Bone Health

  • Studies have shown that eating prunes supports bone health, especially in postmenopausal women.
  • Prunes are a source of potassium – a mineral associated with a decreased risk of bone loss and osteoporosis – which helps to increase bone mineral density while reducing bone breakdown.
  • Prunes contain magnesium, which is important for bone structure, and vitamin K, which plays an important role in bone mineralization.
  • Additionally, prunes are filled with plant-based compounds called polyphenols, which promote bone health by reducing bone mineral loss.

Satiety & Weight Control

  • Amaz!n™ Prunes not only make a sweet and satisfying snack, but have also been shown to promote satiety and help with weight control.
  • At only 100 calories per serving (40 grams or about 4 whole prunes), prunes contain 3 grams of dietary fiber and no fat.
  • Compared to other dried fruits, prunes are lower in sugar and have a low glycemic index of only 29. This means they are digested and absorbed slowly by the body, which helps to sustain energy over a longer period of time compared to foods with a higher glycemic index.
  • A recent study shows that compared with other snack foods, prunes may help to lower blood glucose levels, increase satiety, and suppress hunger.

Heart Health

  • Adding Amaz!n™ Prunes to the diet can support a healthy heart. Prunes are low in both sodium and fat, and contain 3 grams of dietary fiber in every serving.
  • A high intake of dietary fiber has been associated with a lower risk of heart disease.
  • A study from UC Davis found that eating just 10-12 prunes daily lowered LDL cholesterol levels (the “bad” cholesterol that contributes to plaque buildup) in men.

Digestive Health

  • One of the most well-known health benefits of Amaz!n™ Prunes is their contribution to digestive health.
  • Prunes and prune juice are naturally a good source of fiber as well as sorbitol, a sugar-like substance similar to glucose.
  • However, unlike glucose, sorbitol is absorbed slowly into the blood which allows it to hold water, increasing the moisture content of the stools, leading to easier passage from the body.
  • The sorbitol content in prunes, along with a unique combination of nutrients, helps the body regulate digestion.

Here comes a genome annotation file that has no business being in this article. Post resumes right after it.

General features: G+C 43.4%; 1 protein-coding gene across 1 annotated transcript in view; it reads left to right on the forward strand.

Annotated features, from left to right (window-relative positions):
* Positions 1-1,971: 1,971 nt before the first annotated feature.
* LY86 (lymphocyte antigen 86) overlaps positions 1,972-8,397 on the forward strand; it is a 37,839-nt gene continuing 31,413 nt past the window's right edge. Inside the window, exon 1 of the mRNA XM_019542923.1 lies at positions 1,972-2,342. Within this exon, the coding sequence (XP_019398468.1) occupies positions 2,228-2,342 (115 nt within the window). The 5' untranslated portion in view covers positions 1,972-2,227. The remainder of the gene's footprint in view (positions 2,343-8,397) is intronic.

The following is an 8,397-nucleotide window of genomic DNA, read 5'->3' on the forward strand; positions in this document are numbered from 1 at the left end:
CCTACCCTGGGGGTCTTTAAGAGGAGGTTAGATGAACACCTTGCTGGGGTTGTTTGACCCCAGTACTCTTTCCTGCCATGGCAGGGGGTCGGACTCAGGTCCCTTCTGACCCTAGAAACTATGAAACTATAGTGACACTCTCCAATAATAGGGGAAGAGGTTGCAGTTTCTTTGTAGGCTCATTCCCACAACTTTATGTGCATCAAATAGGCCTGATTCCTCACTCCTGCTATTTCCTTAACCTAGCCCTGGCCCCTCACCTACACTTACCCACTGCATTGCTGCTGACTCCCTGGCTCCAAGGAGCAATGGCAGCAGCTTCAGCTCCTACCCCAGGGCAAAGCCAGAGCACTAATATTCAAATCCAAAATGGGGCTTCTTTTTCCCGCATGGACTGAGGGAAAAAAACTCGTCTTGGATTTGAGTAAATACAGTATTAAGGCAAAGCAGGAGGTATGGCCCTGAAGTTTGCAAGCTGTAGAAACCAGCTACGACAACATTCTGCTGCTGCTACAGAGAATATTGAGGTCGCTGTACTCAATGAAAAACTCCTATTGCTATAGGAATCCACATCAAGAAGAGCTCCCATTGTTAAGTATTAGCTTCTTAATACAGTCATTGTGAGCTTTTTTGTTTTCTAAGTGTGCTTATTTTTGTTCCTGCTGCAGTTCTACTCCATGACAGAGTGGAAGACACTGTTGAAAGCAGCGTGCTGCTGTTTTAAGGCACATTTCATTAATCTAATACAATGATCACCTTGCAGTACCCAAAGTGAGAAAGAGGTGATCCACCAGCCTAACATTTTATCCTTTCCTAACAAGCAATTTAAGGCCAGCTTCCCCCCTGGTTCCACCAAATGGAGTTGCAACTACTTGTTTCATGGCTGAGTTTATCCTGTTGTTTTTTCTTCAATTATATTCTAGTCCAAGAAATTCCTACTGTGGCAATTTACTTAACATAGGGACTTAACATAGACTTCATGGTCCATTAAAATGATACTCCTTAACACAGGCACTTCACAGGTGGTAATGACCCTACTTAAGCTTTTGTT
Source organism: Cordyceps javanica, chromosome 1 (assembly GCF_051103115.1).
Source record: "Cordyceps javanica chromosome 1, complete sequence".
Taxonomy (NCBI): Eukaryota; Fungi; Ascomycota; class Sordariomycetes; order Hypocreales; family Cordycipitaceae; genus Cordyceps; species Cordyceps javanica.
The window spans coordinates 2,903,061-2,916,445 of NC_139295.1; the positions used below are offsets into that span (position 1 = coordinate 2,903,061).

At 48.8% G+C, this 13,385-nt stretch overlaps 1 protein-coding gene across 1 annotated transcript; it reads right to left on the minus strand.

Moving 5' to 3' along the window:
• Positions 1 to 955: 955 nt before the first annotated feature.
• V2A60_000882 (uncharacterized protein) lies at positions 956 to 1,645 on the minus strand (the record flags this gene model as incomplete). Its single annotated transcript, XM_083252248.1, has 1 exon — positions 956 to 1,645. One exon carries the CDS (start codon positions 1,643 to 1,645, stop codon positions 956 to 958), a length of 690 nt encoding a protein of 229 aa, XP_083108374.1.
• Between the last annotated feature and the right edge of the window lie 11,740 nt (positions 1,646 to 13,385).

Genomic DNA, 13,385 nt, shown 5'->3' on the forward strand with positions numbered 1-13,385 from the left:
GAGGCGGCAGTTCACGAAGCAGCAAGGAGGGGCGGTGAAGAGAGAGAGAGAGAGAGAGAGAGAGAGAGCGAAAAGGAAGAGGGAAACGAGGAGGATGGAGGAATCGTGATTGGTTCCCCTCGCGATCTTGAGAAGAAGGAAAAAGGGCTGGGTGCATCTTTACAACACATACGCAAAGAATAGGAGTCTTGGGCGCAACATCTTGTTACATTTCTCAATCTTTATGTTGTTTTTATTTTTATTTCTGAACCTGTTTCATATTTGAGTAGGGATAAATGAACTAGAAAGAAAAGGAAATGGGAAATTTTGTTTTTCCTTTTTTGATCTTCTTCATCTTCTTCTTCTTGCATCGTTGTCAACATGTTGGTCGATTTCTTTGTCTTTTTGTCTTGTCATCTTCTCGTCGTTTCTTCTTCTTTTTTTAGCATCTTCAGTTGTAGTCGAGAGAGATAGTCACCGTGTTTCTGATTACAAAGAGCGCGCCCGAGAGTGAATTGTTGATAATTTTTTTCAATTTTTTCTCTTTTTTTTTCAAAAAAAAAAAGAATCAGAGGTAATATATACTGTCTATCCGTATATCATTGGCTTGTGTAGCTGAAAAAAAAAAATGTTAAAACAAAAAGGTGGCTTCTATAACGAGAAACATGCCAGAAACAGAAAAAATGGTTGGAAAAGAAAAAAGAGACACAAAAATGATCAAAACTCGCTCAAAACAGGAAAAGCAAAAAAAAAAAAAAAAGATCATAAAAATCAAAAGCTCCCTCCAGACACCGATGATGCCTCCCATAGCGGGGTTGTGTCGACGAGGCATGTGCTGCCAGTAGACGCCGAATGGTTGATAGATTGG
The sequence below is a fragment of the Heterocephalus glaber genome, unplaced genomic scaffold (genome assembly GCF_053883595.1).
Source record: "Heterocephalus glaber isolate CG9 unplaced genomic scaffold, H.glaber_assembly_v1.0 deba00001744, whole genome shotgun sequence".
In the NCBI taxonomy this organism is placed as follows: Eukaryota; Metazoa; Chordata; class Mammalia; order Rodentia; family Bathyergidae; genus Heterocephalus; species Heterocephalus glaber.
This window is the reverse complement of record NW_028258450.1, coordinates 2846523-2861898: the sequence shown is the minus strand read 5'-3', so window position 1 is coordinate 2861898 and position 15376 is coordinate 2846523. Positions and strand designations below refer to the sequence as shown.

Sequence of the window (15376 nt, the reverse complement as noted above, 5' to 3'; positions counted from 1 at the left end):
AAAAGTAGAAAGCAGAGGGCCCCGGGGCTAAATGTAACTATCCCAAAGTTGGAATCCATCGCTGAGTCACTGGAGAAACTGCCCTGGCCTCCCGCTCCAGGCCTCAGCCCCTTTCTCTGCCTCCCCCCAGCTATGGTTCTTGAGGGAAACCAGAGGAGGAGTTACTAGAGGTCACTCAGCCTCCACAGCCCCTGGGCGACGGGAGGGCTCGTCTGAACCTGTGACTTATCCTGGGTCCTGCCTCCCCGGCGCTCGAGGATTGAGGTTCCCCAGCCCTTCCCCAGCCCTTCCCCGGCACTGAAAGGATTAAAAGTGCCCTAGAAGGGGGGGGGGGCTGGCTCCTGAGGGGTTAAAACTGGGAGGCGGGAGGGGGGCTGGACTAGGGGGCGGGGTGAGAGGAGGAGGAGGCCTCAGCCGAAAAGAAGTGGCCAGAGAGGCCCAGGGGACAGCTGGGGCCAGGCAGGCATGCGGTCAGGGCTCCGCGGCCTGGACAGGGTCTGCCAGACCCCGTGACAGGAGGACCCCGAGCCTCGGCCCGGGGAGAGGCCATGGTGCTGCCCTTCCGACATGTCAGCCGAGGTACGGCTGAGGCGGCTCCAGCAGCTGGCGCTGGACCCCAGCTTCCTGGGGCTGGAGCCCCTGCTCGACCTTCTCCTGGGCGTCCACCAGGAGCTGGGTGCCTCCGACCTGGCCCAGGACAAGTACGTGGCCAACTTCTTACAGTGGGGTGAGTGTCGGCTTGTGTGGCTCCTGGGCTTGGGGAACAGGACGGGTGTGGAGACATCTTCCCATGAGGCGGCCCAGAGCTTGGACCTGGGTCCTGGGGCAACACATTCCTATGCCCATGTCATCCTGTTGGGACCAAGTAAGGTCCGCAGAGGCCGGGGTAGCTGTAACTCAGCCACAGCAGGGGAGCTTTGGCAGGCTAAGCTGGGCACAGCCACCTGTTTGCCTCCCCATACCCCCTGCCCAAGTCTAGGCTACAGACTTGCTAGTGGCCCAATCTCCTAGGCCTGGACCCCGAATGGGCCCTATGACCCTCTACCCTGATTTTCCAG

Healthy Cooking

  • Prunes’ nutrient properties make them an extremely versatile ingredient.
  • Prunes contain fiber, sorbitol, malic acid, and polyphenols, which allow them to work wonderfully as a natural meat tenderizer, retain meat moisture and enhance savory flavors.
  • Pureed prunes can be used as a substitute for fats and in place of refined sugar – both techniques that can reduce calories and add nutrients without compromising flavor.
  • Our Fudgy Chocolate Cake recipe, for example, is deliciously lightened up with Sunsweet® Prunes.


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  • Hooshmand S, Chai SC, Saadat RL, et al. (2011) Comparative effects of dried plum and dried apple on bone in postmenopausal women. Br J Nutr 106, 923–930.
  • Furchner–Evanson Al, Petrisko Y, Howarth L, Memoseck T, and Kern M. (2010) Type of snack influences satiety responses in adult women. Appetite 54, 564–569.
  • Farajian P, Katsagani M, Zampelas A. (2010) Short–term effects of a snack including dried prunes on energy intake and satiety in normal–weight individuals. Eating Behaviors 11(3), 201–203.
  • Harrold J et al. Dried fruit (prune) consumption does not undermine active weight management or produce adverse gastrointestinal effects. European Congress on Obesity. Sofia, Bulgaria (HTPO.017), May 30, 2014.
  • Pereira MA, O’Reilly E, Augustsson K, et al. Dietary fiber and risk of coronary heart disease: a pooled analysis of cohort studies. Arch Intern Med. 2004; 164:370–6.
  • Tinker LF, Schneeman BO, Davis PA, Gallaher DD, Waggoner CR. (1991) Consumption of prunes as a source of dietary fiber in men with mild hypercholesterolemia. American Journal of Clinical Nutrition 53, 1259–1265.
  • Jarvis N, Clement AR, O’Bryan CA, Babu D, Crandall PG, Owens CM, Meullenet JF, Ricke SC. (2012) Dried plum products as a substitute for phosphate in chicken marinade. Journal of Food Science 77(6), S253–7.
  • Stacewicz–Sapuntzakis M, Bowen P, Hussain E, Damayanti–Wood B, and Fransworth N. Chemical Composition and Potential Health Effects of Prunes: A Functional Food?, Critical Reviews in Food Science and Nutrition. 2001;41(4):251–286.